America has always been a land of contrasts. Where is the motherland of automotive mass production heading? With Vince Carioti, Phoenix Contact has an absolute insider in its ranks. And we have an ideal interview partner.
As Director E‑Mobility North America, Vince Carioti is very close to the pulse of the American automotive industry. And even a prime example of the “American Way of Drive”: The 60-year-old manager passionately drives German sports cars with a Bavarian flair, but also strolls the highway in a Hemi-V8 old style.
UPDATE: Hello Vince, tell us about your professional experience and what your tasks are at Phoenix Contact.
I have been working at Phoenix Contact for 22 years. I am an engineer by trade, but have been working on subjects such as electrical design, software, and even hardware for a long time. Over the course of my professional life, however, my tasks have become oriented more towards management and business development. At Phoenix Contact, I am currently responsible for the development and establishment of our e‑mobility solutions in the North American market, that is to say Canada, United States, and Mexico.
UPDATE: You come from the country of the big block, V8, muscle cars, pick-ups, and cheap gas. However, at the same time Tesla is showing the rest of the world what the possibilities of e‑mobility are. How does e‑mobility fit into the American way of life?
First of all, I have to say that it was indeed the entrepreneur Elon Musk who was the first to seriously confront us with the subject of e‑mobility in North America, by a long shot. He continues to dominate the market with Tesla. The Model 3 is the best-selling electric car in the USA.
There are distinct differences in terms of mobility. Naturally, the people on the West Coast are further ahead than those in the Midwest. But the large car makers are investing significant resources into driving this subject forward.
However, there is still a lot of catching up to do, especially in terms of infrastructure, i.e. charging. Between 80 and 90 percent of all vehicles are charged at home or during work, rather than at public facilities.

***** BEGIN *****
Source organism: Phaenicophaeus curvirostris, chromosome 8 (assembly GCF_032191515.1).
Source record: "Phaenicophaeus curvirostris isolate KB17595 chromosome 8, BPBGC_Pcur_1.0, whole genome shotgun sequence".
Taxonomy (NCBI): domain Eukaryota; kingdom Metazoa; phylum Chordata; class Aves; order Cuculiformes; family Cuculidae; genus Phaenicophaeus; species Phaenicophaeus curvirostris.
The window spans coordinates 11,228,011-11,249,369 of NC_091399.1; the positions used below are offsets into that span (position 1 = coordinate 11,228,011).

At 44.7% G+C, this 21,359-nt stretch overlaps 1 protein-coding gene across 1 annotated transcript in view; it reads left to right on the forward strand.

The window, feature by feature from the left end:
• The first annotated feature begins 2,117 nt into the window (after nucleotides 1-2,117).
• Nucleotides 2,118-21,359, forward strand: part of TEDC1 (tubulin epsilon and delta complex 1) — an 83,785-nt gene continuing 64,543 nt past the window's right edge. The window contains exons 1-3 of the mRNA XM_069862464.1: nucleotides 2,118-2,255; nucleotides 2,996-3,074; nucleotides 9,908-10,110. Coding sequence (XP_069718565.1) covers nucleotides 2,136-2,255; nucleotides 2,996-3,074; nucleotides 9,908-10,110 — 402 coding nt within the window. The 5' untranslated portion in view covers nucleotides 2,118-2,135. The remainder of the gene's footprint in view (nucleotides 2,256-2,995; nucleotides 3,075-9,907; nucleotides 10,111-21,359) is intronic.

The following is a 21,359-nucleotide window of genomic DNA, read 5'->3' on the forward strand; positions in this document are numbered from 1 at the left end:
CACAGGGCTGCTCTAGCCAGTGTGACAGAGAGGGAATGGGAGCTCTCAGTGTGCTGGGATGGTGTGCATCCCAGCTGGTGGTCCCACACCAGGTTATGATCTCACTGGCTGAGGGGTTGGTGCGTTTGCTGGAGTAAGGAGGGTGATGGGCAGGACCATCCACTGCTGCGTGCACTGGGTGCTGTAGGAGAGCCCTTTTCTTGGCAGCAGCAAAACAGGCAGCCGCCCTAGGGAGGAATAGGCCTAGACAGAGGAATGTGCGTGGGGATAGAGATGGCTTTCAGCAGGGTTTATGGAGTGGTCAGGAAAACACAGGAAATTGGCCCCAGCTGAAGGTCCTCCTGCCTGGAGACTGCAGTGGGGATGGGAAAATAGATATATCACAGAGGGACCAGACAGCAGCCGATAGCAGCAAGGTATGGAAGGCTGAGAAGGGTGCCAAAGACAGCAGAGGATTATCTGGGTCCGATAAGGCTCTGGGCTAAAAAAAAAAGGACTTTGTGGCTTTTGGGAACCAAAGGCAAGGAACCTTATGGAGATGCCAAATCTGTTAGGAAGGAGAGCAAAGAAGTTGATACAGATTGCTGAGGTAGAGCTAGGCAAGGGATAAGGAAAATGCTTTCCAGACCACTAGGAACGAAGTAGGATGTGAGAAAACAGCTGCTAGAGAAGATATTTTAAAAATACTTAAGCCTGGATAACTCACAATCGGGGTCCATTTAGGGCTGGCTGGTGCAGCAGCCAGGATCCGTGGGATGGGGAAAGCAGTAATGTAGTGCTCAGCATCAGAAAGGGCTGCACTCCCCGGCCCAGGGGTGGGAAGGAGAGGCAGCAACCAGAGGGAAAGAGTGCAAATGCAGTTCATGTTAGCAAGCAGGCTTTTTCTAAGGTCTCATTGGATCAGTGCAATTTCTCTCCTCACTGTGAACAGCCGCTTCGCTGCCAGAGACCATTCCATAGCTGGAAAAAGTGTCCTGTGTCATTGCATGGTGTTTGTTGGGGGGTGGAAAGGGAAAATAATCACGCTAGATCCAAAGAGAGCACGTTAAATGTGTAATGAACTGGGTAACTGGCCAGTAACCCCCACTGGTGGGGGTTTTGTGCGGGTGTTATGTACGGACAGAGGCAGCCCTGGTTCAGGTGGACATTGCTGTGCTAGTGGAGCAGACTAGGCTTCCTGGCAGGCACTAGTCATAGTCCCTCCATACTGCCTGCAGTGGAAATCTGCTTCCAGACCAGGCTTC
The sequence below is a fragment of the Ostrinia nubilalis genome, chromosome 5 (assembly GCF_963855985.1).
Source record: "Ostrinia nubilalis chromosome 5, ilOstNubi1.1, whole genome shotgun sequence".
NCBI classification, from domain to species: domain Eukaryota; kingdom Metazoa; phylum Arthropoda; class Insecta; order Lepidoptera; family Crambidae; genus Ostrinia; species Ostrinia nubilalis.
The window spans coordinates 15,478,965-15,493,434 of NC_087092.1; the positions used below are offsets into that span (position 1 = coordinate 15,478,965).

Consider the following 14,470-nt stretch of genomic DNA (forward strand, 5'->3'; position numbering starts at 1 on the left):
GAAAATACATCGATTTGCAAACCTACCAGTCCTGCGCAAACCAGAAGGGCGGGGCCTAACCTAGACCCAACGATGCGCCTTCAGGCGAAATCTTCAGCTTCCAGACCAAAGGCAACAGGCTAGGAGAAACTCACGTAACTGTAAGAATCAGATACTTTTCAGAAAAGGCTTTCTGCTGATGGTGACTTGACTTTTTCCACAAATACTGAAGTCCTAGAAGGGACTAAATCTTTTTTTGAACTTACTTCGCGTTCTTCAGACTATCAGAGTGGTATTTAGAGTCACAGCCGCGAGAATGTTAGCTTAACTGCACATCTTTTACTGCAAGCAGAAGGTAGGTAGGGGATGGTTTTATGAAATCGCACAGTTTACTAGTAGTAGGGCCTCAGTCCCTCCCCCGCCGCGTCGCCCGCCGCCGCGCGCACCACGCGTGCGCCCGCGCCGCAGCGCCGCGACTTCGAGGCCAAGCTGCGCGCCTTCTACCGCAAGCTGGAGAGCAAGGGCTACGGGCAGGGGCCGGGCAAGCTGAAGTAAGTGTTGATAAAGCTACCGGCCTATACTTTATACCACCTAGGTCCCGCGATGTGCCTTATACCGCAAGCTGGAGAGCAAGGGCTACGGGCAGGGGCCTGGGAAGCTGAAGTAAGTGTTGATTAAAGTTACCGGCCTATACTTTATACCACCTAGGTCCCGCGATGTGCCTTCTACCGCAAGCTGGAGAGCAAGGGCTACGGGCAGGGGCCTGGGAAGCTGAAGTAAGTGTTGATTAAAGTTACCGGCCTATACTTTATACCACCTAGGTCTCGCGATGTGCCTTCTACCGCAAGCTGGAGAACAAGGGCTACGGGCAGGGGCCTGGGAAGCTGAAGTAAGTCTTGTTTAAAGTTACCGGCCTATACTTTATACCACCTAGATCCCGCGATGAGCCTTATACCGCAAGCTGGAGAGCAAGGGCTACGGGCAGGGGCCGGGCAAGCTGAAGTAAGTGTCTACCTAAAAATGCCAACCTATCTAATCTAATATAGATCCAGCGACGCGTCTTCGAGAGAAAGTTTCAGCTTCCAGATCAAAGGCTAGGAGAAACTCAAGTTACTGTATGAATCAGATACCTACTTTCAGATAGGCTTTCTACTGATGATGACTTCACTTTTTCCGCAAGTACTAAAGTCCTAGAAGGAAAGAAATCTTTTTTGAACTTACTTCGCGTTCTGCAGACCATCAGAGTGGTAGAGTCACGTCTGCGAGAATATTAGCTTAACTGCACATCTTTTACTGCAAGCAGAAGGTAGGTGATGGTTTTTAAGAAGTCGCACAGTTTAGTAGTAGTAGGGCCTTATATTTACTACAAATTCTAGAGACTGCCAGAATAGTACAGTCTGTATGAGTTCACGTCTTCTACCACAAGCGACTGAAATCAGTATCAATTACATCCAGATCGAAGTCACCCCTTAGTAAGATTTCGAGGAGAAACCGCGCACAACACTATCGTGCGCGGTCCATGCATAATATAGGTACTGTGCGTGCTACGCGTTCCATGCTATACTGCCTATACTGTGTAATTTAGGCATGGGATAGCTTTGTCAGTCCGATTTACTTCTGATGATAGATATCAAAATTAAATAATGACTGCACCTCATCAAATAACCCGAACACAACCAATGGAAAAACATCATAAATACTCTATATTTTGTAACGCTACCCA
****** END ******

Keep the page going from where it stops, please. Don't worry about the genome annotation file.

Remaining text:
In fact, just one German manufacturer is spending billions on developing the infrastructure, in particular in the field of DC charging technology. This is not, however, entirely voluntary, but a part of the penalty imposed due to the diesel scandal. Of course, we still think big. But having said that, a fully electric version of the best-selling vehicle in the USA, the F150 Pickup, will be launched soon (smiling to himself).
Charging times, infrastructure, and a limited choice of vehicles – this alternative drive technology still has a way to go. All of this will change in 2020, though. All of the big manufacturers have announced new models for next year.
UPDATE: In Europe, and above all in Germany, the car must be able to do everything as the number 1 choice of transport: the trip to the supermarket, the drive to work, but also the business trip and the road trip vacation across Europe.
The USA is an enormous country. Two heavily populated coasts, with huge swathes of open land between. How do average Americans travel from place to place? What modes of transport does they use? Are airplanes or trains an alternative?
The car is also the number 1 means of mobility in the USA. Think about how expensive it is when a family with two or three children have to travel. In this case, the car is by far the best value. And our public transport system, our infrastructure, is abysmal, both bus and rail. This usually leaves the car as the only option.
But even here, we are seeing the beginnings of a paradigm shift. Younger people today are increasingly turning to Uber or car sharing models – the car is losing its significance. This in turn is changing usage behavior.
Incidentally, we are also working on the electrification of heavy and light commercial vehicles. That is an enormous market – both here in the USA and globally.
UPDATE: Phoenix Contact E‑Mobility in Germany and Phoenix Contact E‑Mobility USA – what challenges are facing both companies?
The development of this technology is clearly controlled and initiated here from Germany. As an autonomous e‑mobility division, we have only been present in the USA for two years so we have not been active in the US market for very long.
We do not work with our own developers in the USA. The Schieder facility in Germany works on development. Of course, we define our country-specific requirements here, and then our German colleagues implement these requirements.
Looking to the medium-term, we need our own development and production in the US because our market is huge. But this, of course, is only my personal assessment.
UPDATE: Hybrid or fully electric cars – which technologies are currently leading the way in the USA?
Personally, my tendency is towards fully electric cars. And Tesla is very clearly setting the standard. Naturally, there are also proponents of hybrid technologies, in particular due to the issue of limited range. But for me, this is merely a bridging technology.
Incidentally, traditional engine construction is also currently undergoing a huge change in the USA. None of the large manufacturers are investing in the development and production of new gas or diesel power train systems any more.
UPDATE: What kind of car do you drive yourself?
A BMW M3. But we also have a 5.7 liter big block Chevy in the garage. For me personally, the ranges are not really ideal yet. If ranges of 300 miles were possible, and if manufacturers such as Mercedes, Audi, and BMW are involved, then it would be really exciting for me.
This post is also available in: Deutsch